It may or may not surprise, but the Hobbit and I have never shared the same cockpit before in Actual Flight. It was partly, I think, that kind of innate caution against orphanage which in it’s most exceptional manifestation prevents mothers and fathers from flying together on the same commercial airliner. Too, I had a trust gap of my own: Willing for years to fling myself through the echoing halls of air, I retained a subdued hesitance to trust my own meager general aviation skills to carry my most precious cargo. Finally, herself has a bit of an aversion to complex machinery and a very slight inclination towards le mal de l’air.
Yesterday all of that was overcome.
With the kids out visiting, we had a few hours to ourselves and the club Cardinal was not in use. Driving south to Montgomery, I had an internal squabble with myself about how much to try and explain about what we’d do, and how it would be done. Finally I settled on the very briefest outline: We’d fly down the coast as far as Point Loma, through San Diego Bay to the bridge, and then back over the top of Lindbergh Field to La Jolla again before striking east to Ramona, having overflown Chez Lex along the way. Back to Montgomery for the ILS full stop.
She was game enough to help me unwrap the machine for our use, removing the tiedown chains without asking and settling herself in the right seat. I offered to bring the seat up for her the better to get a grip on the controls, but she politely demurred. This would be fine, she said, her crossed legs as far from the rudder pedals as a four year old’s are above the floor from the daddy chair. Having known her practically all my life, and impressed as I remain by her quiet strength and courage I am nevertheless surprised from time to time to discover that she is a wee, little thing.
Approaching the hold short for our engine checks I detected a moment’s nervousness. Shall we turn back, I asked, her eyes shining?
No, no. Let’s go.
Once the throttle is run up, the time for second thoughts is mostly over. Airplanes are meant to fly, and some of them come to resent any perceived ambivalence on the part of their pilots once full power has been applied. An aborted take-off is better than an inevitable crash should something catastrophic creep in, but it’s nothing like as certain as a normal landing, far less a normal take-off. She made as though to grip my leg once we’d broken ground, but mastered herself. Once the wheels were up and the flaps retracted, I pulled power to cruise climb, set the prop at 2500 RPM and leaned the engine out to 13 gallons per hour. As we picked up speed I pointed out various landmarks that she had only ever seen from the ground and she visibly relaxed.
Does it not surprise you, I asked, how close things are that seem so far apart when we must drive to them in traffic?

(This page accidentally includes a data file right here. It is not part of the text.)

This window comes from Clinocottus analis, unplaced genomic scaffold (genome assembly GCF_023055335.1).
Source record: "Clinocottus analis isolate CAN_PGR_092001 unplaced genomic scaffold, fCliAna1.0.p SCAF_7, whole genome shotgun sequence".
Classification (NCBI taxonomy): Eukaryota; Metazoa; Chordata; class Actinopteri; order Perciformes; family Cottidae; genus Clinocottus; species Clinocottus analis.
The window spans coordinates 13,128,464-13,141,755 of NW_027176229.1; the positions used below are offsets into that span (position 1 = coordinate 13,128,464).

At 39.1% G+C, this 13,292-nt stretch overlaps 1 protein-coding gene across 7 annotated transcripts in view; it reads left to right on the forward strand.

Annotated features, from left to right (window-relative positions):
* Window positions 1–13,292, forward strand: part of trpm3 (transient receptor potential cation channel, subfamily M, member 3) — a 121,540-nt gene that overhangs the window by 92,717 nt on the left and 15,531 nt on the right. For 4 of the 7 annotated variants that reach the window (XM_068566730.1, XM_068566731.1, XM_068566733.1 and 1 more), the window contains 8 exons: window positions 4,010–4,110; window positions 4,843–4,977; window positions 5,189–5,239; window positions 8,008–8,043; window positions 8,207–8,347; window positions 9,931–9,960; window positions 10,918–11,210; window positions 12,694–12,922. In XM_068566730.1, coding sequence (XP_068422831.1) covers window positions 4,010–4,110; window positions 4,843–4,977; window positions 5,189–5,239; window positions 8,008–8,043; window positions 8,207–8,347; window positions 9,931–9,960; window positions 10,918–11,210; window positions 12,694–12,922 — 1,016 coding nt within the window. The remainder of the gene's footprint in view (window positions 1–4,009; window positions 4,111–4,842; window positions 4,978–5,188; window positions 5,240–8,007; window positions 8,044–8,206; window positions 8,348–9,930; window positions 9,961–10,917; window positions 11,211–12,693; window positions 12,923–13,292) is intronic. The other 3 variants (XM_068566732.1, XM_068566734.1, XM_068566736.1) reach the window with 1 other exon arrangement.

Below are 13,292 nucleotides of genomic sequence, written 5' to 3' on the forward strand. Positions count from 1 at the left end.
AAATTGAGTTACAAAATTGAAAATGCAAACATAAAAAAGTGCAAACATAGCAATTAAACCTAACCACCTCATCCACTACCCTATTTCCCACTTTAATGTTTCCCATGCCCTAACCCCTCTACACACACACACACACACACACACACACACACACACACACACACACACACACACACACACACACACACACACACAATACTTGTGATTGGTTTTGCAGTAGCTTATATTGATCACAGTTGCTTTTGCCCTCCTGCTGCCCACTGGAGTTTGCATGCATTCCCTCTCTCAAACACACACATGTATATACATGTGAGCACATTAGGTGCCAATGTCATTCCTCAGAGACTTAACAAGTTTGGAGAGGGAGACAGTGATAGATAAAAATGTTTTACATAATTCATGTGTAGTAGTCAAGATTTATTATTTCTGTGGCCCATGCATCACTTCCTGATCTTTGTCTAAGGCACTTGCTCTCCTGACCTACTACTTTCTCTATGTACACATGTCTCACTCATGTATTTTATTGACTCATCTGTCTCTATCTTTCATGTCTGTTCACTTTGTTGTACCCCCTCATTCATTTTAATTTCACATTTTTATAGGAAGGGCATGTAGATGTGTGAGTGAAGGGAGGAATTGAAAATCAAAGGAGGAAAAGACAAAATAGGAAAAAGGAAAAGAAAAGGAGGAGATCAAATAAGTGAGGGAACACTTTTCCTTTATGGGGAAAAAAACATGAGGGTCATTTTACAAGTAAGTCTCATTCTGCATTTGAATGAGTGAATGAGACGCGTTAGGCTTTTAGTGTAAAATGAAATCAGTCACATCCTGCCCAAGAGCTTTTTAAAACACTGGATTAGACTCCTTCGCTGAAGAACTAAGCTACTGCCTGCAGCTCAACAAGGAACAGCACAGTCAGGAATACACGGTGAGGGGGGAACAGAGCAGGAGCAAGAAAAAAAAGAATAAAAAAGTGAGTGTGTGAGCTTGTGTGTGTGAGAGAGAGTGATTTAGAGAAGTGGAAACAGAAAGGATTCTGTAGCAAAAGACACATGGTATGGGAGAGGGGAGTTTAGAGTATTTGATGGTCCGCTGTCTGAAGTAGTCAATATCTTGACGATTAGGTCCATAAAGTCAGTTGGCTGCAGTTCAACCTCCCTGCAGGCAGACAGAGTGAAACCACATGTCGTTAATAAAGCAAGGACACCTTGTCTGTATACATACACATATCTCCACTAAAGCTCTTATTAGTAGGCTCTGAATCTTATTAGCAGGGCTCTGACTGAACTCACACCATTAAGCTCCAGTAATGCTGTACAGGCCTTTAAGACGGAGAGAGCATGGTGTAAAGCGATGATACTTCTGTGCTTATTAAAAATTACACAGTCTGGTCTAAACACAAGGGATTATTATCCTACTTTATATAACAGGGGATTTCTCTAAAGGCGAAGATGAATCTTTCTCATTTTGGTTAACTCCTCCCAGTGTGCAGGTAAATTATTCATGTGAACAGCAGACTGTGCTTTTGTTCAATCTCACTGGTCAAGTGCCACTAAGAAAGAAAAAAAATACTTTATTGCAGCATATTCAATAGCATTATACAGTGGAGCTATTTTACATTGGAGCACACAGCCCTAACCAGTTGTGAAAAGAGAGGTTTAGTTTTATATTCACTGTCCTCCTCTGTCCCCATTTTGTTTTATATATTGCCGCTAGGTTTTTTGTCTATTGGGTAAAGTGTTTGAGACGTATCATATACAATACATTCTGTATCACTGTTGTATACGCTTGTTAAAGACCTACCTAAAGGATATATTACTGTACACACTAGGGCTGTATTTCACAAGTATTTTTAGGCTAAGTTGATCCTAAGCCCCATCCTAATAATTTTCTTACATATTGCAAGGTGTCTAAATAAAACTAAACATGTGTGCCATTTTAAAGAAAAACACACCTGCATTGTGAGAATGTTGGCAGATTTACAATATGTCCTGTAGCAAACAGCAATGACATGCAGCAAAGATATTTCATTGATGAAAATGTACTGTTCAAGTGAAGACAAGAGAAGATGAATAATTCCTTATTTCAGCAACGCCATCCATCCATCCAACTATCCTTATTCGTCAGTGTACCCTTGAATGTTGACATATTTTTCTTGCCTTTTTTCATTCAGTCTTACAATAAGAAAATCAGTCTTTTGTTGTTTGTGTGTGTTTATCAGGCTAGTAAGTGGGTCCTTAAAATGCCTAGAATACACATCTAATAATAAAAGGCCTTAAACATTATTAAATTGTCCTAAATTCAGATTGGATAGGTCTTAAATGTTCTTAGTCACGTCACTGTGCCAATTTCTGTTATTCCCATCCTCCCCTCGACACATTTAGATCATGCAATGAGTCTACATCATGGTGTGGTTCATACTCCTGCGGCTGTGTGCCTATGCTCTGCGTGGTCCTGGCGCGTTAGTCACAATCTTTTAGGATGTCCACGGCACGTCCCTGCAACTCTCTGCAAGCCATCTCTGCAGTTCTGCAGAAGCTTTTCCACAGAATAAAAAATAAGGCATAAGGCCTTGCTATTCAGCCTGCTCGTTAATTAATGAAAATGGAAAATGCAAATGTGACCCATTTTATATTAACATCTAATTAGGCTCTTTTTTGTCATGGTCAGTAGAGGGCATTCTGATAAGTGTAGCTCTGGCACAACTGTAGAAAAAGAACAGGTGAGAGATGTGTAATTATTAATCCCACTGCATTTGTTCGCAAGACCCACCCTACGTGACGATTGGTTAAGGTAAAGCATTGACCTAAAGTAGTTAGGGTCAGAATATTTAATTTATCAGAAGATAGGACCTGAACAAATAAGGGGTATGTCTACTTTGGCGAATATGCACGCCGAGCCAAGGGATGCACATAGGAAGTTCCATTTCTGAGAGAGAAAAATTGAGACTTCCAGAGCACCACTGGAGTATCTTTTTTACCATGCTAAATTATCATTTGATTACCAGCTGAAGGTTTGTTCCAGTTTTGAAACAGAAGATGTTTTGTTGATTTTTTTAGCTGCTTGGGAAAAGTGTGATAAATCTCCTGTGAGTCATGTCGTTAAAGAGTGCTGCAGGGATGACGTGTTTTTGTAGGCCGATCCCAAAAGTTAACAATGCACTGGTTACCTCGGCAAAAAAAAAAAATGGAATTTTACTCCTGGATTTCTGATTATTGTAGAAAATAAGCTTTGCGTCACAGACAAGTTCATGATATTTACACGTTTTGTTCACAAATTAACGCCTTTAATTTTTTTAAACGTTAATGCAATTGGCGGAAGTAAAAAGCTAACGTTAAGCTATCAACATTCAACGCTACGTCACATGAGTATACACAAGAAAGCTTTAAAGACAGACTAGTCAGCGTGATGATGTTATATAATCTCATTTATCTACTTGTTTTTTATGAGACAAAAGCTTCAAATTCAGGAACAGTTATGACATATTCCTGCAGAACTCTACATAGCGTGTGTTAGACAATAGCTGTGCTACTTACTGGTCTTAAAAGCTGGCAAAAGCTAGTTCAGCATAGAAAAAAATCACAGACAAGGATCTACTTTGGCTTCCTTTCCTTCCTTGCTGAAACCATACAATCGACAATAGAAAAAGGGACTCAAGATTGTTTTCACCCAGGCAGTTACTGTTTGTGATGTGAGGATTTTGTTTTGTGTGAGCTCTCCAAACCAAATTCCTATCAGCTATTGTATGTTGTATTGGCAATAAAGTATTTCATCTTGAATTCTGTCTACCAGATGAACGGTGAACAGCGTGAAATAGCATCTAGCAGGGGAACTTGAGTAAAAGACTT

Not at all, she answered. Everything is so much bigger than I had imagined. You can see almost forever.
She had a good point.
I pointed out the seals controversially slumbering at the Children’s Pool at La Jolla. Checked in with Lindbergh Tower for the coastline transition southbound, 500 feet or below. Mission Bay gave over to Pacific Beach and in turn to Ocean Beach, and then we hugged the coastline until the tip of Point Loma. Up into the bay, and there were sailboats everywhere, my bride as delighted as a child at all of it (although the hemi-, demi-, quasi steep turn at the Coronado Bay Bridge gave her a moment’s pause. Banking an airplane to turn is as necessary as breathing is to live, but I learned over our short time together that she vastly preferred turns to the left, than right. The sense being that she might only fall towards me in a left hand turn, but that she might fall out in turns to the right. She was tightly belted into her seat, and of course there was a locked door between her, the wind and the sea but it takes a little while to overcome the fear of falling, which gives birth, I think, to the fear of flying.)
Crossing 1500 feet over the Delta Taxiway at Lindbergh we had jet liners launching to our left and landing to our right. Back up the coast as far as Del Mar before following Highway 56 past our own abode she grew increasingly relaxed and even thoughtful. It’s one thing to see the place you have lived for nearly a decade from the front door, quite another to see it from above. It gives you a sense of scale.
By the time we got into the landing pattern at Ramona, she was trying to move her seat forward a bit, but it’s harder than it looks to do once airborne, and virtually impossible to assist from the left seat while actually flying. The landings themselves were gratefully uninteresting, apart from a requirement to do a go around on the first attempt when a Cherokee pilot who had asked for a stop and go was directed to perform a touch and go instead petulantly decided to merely stop right there on the runway. For all the 200 horses under the cowl, the Cardinal is but an indifferent climber under even the best conditions and a balked landing from full flaps requires a fair amount of handiwork to gradually retract the flaps, accelerate to a good climb speed and get the cowl flaps open again. I do my normal approaches with the prop full flat since that’s one less thing to worry about on a go around.
By the time we’d completed our full stop back at Montgomery, the lady was perfectly at her ease. As we wrapped the machine back up for the night, she turned to me with a smile on her face and said, “I want to do it again.”
So do I.